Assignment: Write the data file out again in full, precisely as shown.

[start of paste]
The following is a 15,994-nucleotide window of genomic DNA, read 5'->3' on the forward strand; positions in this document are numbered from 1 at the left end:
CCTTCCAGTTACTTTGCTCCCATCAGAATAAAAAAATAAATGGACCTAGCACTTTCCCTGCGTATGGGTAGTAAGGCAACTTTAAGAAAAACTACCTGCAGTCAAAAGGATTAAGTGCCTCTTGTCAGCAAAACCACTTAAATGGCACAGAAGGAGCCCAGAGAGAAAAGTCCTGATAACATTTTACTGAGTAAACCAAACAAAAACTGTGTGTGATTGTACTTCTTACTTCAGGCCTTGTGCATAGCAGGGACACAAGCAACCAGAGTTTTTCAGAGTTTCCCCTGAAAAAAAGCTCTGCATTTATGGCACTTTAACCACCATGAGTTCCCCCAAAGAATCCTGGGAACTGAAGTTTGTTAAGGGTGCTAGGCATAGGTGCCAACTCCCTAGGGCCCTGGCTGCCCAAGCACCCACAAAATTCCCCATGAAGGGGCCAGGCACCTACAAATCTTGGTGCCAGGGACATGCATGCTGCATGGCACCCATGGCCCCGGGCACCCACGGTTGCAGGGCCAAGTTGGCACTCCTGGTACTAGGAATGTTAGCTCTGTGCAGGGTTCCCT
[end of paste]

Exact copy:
The following is a 15,994-nucleotide window of genomic DNA, read 5'->3' on the forward strand; positions in this document are numbered from 1 at the left end:
CCTTCCAGTTACTTTGCTCCCATCAGAATAAAAAAATAAATGGACCTAGCACTTTCCCTGCGTATGGGTAGTAAGGCAACTTTAAGAAAAACTACCTGCAGTCAAAAGGATTAAGTGCCTCTTGTCAGCAAAACCACTTAAATGGCACAGAAGGAGCCCAGAGAGAAAAGTCCTGATAACATTTTACTGAGTAAACCAAACAAAAACTGTGTGTGATTGTACTTCTTACTTCAGGCCTTGTGCATAGCAGGGACACAAGCAACCAGAGTTTTTCAGAGTTTCCCCTGAAAAAAAGCTCTGCATTTATGGCACTTTAACCACCATGAGTTCCCCCAAAGAATCCTGGGAACTGAAGTTTGTTAAGGGTGCTAGGCATAGGTGCCAACTCCCTAGGGCCCTGGCTGCCCAAGCACCCACAAAATTCCCCATGAAGGGGCCAGGCACCTACAAATCTTGGTGCCAGGGACATGCATGCTGCATGGCACCCATGGCCCCGGGCACCCACGGTTGCAGGGCCAAGTTGGCACTCCTGGTACTAGGAATGTTAGCTCTGTGCAGGGTTCCCT